EG: It's so random. When we first started, we just asked the people we were shooting to come in and try this and we just quickly in like 10 minutes came up with these questions. “When do you feel the most vulnerable”, “When do you feel the most beautiful”, “What does your style say about you”, “What's your biggest struggle”, “What assumptions do people make about you based on your style?” Somehow these basic questions get the whole story out. We’ll listen and follow what they’re saying and ask other questions just because we want to follow them and give them the stage. We’re not asking them who their boyfriends or girlfriends are or what they're wearing for spring. We’re very much about giving people the platform to express themselves very deeply and say whatever they want to say. Which is the opposite of the rest of media and we’re very intentionally doing that. These simple questions just kind of work and cover a person without forcing them to say things.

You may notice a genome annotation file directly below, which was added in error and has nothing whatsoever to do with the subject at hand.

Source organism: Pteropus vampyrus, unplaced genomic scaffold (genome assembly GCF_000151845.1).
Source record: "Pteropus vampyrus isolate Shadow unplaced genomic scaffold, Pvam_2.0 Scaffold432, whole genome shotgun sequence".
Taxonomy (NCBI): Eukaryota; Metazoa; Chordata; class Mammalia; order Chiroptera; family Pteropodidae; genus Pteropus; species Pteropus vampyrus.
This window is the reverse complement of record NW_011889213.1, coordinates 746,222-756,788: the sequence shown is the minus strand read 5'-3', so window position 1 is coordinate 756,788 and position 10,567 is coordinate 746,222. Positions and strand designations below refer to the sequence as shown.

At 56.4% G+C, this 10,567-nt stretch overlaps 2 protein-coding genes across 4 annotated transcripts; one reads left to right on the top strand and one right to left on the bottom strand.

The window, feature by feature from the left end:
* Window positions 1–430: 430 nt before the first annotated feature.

6. NI: So you’re a mother daughter duo. What’s it like working with each other? Do you get into a lot of arguments or is it easy to work with each other?  

EG: Yes. We have this super completely unspoken understanding that we're doing something that's our calling and it's bigger than us. So there is no out. There's no stopping us. So no matter what the challenge is, and they're very huge all of the time, nothing could stop us and nothing would break us apart. Reason being, we somehow have the very good fortune of having been handed something that is much bigger than us and we are both extremely passionate about doing. It's tricky. There's a lot of trickiness but it’s honest and it's clean. There's no game playing. We move forward through things easily and we have our normal ups and downs.

7. NI: Do you find yourselves talking about work when you’re not working? In other words, is it difficult to draw the line between work time and family time?